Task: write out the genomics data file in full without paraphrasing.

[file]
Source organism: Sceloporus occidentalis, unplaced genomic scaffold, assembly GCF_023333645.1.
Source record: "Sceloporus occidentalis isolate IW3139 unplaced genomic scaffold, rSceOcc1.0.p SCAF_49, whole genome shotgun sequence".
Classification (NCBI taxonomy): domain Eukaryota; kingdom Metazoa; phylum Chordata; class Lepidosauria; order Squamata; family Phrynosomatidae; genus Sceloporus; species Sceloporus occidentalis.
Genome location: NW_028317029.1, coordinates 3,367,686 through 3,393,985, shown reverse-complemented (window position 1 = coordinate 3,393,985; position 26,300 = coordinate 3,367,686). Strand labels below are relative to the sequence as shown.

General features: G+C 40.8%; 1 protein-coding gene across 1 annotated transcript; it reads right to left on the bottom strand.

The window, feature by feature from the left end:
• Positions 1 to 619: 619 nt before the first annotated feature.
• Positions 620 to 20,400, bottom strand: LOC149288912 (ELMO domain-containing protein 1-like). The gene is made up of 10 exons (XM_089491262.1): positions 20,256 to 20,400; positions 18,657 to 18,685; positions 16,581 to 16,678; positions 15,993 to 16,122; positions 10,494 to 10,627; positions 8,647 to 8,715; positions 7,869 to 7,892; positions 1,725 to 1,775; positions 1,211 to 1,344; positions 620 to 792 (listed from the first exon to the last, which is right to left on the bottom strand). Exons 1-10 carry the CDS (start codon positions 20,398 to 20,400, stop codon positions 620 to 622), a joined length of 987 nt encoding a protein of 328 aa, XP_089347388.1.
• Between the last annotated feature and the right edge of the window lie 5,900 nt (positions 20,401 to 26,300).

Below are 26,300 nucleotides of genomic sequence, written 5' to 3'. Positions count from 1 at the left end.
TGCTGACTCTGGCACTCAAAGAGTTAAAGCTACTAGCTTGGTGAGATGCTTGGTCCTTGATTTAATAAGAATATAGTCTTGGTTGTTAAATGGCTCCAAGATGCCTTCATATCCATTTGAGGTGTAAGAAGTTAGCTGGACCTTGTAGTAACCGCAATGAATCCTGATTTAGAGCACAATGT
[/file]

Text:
Source organism: Sceloporus occidentalis, unplaced genomic scaffold, assembly GCF_023333645.1.
Source record: "Sceloporus occidentalis isolate IW3139 unplaced genomic scaffold, rSceOcc1.0.p SCAF_49, whole genome shotgun sequence".
Classification (NCBI taxonomy): domain Eukaryota; kingdom Metazoa; phylum Chordata; class Lepidosauria; order Squamata; family Phrynosomatidae; genus Sceloporus; species Sceloporus occidentalis.
Genome location: NW_028317029.1, coordinates 3,367,686 through 3,393,985, shown reverse-complemented (window position 1 = coordinate 3,393,985; position 26,300 = coordinate 3,367,686). Strand labels below are relative to the sequence as shown.

General features: G+C 40.8%; 1 protein-coding gene across 1 annotated transcript; it reads right to left on the bottom strand.

The window, feature by feature from the left end:
• Positions 1 to 619: 619 nt before the first annotated feature.
• Positions 620 to 20,400, bottom strand: LOC149288912 (ELMO domain-containing protein 1-like). The gene is made up of 10 exons (XM_089491262.1): positions 20,256 to 20,400; positions 18,657 to 18,685; positions 16,581 to 16,678; positions 15,993 to 16,122; positions 10,494 to 10,627; positions 8,647 to 8,715; positions 7,869 to 7,892; positions 1,725 to 1,775; positions 1,211 to 1,344; positions 620 to 792 (listed from the first exon to the last, which is right to left on the bottom strand). Exons 1-10 carry the CDS (start codon positions 20,398 to 20,400, stop codon positions 620 to 622), a joined length of 987 nt encoding a protein of 328 aa, XP_089347388.1.
• Between the last annotated feature and the right edge of the window lie 5,900 nt (positions 20,401 to 26,300).

Below are 26,300 nucleotides of genomic sequence, written 5' to 3'. Positions count from 1 at the left end.
TGCTGACTCTGGCACTCAAAGAGTTAAAGCTACTAGCTTGGTGAGATGCTTGGTCCTTGATTTAATAAGAATATAGTCTTGGTTGTTAAATGGCTCCAAGATGCCTTCATATCCATTTGAGGTGTAAGAAGTTAGCTGGACCTTGTAGTAACCGCAATGAATCCTGATTTAGAGCACAATGT